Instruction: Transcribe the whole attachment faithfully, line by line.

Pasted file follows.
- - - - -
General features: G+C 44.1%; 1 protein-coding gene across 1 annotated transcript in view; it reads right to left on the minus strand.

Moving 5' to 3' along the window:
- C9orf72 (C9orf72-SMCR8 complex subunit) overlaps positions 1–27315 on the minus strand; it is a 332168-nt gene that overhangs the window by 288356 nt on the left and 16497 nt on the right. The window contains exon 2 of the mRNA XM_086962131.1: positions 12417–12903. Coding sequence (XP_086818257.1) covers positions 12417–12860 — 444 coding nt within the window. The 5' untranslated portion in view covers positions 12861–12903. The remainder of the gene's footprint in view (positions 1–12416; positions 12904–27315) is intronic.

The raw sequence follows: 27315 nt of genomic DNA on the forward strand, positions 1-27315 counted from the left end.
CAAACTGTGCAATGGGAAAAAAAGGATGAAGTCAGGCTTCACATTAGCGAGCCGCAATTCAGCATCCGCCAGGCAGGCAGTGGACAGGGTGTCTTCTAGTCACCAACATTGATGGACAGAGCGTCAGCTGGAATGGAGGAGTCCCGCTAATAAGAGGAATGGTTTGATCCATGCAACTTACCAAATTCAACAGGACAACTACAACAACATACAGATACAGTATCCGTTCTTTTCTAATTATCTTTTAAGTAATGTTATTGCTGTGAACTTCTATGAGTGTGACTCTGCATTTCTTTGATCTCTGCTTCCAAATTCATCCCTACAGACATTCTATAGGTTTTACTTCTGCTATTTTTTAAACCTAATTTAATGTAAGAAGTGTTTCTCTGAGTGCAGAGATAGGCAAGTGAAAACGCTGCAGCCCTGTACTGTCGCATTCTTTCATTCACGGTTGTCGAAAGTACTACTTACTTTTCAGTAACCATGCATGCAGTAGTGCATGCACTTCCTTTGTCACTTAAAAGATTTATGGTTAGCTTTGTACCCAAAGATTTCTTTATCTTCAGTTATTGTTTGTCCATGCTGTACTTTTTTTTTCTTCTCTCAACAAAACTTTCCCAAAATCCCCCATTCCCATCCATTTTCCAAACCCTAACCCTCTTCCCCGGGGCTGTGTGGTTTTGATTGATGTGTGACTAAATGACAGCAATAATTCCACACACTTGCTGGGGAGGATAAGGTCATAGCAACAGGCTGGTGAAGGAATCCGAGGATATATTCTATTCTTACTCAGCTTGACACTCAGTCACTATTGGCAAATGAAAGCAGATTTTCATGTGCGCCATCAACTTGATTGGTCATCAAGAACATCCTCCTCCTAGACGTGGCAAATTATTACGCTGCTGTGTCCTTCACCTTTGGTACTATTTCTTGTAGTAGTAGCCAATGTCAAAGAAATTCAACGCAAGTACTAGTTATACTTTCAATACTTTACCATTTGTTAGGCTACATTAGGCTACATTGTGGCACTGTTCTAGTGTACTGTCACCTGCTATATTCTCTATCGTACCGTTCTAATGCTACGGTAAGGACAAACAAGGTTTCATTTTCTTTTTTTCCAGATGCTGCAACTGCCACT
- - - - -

General features: G+C 44.1%; 1 protein-coding gene across 1 annotated transcript in view; it reads right to left on the minus strand.

Moving 5' to 3' along the window:
- C9orf72 (C9orf72-SMCR8 complex subunit) overlaps positions 1–27315 on the minus strand; it is a 332168-nt gene that overhangs the window by 288356 nt on the left and 16497 nt on the right. The window contains exon 2 of the mRNA XM_086962131.1: positions 12417–12903. Coding sequence (XP_086818257.1) covers positions 12417–12860 — 444 coding nt within the window. The 5' untranslated portion in view covers positions 12861–12903. The remainder of the gene's footprint in view (positions 1–12416; positions 12904–27315) is intronic.

The raw sequence follows: 27315 nt of genomic DNA on the forward strand, positions 1-27315 counted from the left end.
CAAACTGTGCAATGGGAAAAAAAGGATGAAGTCAGGCTTCACATTAGCGAGCCGCAATTCAGCATCCGCCAGGCAGGCAGTGGACAGGGTGTCTTCTAGTCACCAACATTGATGGACAGAGCGTCAGCTGGAATGGAGGAGTCCCGCTAATAAGAGGAATGGTTTGATCCATGCAACTTACCAAATTCAACAGGACAACTACAACAACATACAGATACAGTATCCGTTCTTTTCTAATTATCTTTTAAGTAATGTTATTGCTGTGAACTTCTATGAGTGTGACTCTGCATTTCTTTGATCTCTGCTTCCAAATTCATCCCTACAGACATTCTATAGGTTTTACTTCTGCTATTTTTTAAACCTAATTTAATGTAAGAAGTGTTTCTCTGAGTGCAGAGATAGGCAAGTGAAAACGCTGCAGCCCTGTACTGTCGCATTCTTTCATTCACGGTTGTCGAAAGTACTACTTACTTTTCAGTAACCATGCATGCAGTAGTGCATGCACTTCCTTTGTCACTTAAAAGATTTATGGTTAGCTTTGTACCCAAAGATTTCTTTATCTTCAGTTATTGTTTGTCCATGCTGTACTTTTTTTTTCTTCTCTCAACAAAACTTTCCCAAAATCCCCCATTCCCATCCATTTTCCAAACCCTAACCCTCTTCCCCGGGGCTGTGTGGTTTTGATTGATGTGTGACTAAATGACAGCAATAATTCCACACACTTGCTGGGGAGGATAAGGTCATAGCAACAGGCTGGTGAAGGAATCCGAGGATATATTCTATTCTTACTCAGCTTGACACTCAGTCACTATTGGCAAATGAAAGCAGATTTTCATGTGCGCCATCAACTTGATTGGTCATCAAGAACATCCTCCTCCTAGACGTGGCAAATTATTACGCTGCTGTGTCCTTCACCTTTGGTACTATTTCTTGTAGTAGTAGCCAATGTCAAAGAAATTCAACGCAAGTACTAGTTATACTTTCAATACTTTACCATTTGTTAGGCTACATTAGGCTACATTGTGGCACTGTTCTAGTGTACTGTCACCTGCTATATTCTCTATCGTACCGTTCTAATGCTACGGTAAGGACAAACAAGGTTTCATTTTCTTTTTTTCCAGATGCTGCAACTGCCACT